In 2017, a team of paleontologists unveiled 21 different types of dinosaur tracks found along a 13-mile (21-kilometer) stretch of the Dampier Peninsula -- an area now being called Australia’s Jurassic Park. Among these dinosaur tracks, they found the largest footprint to date, a 5-foot, 9-inch (1.8-meter) impression found in an ancient rock formation along the western Australia coast. The footprint belonged to a sauropod, a massive plant-eating beast with a profile familiar to dinosaur aficionados. The most well-known sauropod is perhaps the Brontosaurus, a sturdy-bodied paleo-specimen with a long tail, long neck, and a small head, capable of munching the tops of trees.
Land of the dinosaurs, mate:
- “If we went back in time 130 million years ago," said Steve Salisbury, lead author of the study and a professor at the University of Queensland, “we would've seen all these different dinosaurs walking over this coastline. It must've been quite a sight.”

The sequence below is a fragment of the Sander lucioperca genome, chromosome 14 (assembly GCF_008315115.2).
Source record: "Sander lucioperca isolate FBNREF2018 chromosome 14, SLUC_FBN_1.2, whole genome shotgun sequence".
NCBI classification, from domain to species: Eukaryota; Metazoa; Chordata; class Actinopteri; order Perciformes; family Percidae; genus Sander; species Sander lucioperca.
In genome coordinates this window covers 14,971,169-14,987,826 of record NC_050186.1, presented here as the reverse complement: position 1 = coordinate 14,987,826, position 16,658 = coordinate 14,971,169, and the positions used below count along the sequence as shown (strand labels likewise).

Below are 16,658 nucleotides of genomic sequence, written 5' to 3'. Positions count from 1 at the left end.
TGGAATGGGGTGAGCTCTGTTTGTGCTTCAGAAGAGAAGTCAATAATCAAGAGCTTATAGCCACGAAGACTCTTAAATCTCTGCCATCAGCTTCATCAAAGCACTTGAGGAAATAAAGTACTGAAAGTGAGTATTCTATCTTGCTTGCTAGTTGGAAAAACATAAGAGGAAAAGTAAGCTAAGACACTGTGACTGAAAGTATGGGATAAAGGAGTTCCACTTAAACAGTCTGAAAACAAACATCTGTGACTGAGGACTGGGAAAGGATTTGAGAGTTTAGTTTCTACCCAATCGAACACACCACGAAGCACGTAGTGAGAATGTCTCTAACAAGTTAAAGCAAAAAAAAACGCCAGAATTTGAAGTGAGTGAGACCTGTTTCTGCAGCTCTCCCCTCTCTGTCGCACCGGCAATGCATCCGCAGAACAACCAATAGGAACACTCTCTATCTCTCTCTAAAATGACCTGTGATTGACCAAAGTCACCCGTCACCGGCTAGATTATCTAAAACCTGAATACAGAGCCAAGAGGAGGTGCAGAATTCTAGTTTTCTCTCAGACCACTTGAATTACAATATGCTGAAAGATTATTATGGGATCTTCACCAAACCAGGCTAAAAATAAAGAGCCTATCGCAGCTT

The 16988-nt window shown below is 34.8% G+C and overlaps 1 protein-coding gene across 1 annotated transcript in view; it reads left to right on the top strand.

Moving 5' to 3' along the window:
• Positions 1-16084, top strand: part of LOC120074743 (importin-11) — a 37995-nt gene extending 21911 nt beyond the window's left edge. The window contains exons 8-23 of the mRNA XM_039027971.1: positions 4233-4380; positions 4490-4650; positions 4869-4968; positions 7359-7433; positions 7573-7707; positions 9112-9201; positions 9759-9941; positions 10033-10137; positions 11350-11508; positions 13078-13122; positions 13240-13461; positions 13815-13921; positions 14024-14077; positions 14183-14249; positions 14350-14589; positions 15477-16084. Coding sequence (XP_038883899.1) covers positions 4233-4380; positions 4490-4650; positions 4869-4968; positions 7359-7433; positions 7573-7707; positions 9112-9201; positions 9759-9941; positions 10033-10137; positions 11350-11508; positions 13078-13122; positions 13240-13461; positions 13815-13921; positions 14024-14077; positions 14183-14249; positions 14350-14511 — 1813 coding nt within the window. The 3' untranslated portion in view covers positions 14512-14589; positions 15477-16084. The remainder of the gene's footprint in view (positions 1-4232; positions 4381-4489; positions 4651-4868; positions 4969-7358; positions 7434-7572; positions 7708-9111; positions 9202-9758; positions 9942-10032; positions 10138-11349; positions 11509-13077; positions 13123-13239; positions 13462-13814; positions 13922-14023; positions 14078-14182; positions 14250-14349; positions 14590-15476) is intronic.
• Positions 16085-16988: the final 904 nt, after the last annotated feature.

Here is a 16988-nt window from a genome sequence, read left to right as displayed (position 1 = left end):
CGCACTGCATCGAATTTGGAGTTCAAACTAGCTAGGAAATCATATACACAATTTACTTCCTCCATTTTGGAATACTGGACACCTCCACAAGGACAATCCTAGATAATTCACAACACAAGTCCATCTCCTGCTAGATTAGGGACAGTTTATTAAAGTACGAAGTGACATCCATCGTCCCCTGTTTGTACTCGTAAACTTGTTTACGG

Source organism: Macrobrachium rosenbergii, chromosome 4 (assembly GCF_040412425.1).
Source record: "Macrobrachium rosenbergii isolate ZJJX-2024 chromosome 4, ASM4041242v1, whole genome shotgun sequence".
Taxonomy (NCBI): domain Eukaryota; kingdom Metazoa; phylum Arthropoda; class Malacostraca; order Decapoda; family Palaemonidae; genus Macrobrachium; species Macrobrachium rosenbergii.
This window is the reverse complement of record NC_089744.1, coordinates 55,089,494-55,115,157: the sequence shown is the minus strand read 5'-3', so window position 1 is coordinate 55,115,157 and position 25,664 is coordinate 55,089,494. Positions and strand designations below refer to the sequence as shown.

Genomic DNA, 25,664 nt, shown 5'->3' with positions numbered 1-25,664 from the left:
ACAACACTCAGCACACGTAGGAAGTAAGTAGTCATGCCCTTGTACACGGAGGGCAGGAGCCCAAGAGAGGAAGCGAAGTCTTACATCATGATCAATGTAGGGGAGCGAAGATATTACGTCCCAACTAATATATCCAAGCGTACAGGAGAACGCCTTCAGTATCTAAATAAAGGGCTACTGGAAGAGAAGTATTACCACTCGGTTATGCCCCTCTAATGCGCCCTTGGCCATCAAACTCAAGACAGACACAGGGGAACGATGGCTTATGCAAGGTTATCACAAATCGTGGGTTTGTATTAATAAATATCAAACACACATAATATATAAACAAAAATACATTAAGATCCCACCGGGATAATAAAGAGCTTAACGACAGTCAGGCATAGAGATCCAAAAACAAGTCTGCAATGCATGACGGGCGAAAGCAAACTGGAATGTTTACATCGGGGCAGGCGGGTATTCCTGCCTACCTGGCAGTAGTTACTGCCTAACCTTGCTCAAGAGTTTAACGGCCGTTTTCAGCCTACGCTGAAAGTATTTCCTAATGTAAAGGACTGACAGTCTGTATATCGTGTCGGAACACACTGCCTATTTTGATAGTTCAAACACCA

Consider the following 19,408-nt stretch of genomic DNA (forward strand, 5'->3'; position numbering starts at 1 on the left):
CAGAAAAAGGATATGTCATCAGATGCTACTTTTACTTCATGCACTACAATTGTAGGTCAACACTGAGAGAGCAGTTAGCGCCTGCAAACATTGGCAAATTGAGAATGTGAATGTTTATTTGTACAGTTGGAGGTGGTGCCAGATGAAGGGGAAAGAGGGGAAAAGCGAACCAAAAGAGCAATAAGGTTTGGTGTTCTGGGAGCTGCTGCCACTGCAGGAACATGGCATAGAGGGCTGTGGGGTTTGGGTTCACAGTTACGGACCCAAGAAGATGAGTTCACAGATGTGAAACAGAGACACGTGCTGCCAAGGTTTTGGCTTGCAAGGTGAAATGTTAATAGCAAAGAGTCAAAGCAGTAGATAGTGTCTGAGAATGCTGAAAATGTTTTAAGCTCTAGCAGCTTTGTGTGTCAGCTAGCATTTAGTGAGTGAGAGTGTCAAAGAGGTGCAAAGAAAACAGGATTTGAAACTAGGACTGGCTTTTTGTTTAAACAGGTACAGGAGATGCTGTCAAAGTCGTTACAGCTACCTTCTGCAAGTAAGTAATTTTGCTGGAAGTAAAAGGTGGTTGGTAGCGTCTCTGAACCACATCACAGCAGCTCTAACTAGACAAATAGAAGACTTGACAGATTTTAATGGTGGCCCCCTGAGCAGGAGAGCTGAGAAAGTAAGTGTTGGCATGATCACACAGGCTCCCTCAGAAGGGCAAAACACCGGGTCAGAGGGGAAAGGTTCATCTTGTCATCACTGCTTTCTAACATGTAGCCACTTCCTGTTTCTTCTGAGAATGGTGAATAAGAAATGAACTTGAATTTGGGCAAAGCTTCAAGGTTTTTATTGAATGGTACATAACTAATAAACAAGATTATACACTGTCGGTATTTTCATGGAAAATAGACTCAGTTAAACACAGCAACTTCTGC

- Salisbury and his team worked in the area for five years. Among their finds was evidence that the distinctive Stegosaurus, known for the armored plates lining its spine, also lived in Australia.
- The previous largest footprint was nearly 3 feet 9 inches in length (1.15 meters). Paleontologists working in Bolivia found the track of the large carnivore in 2016.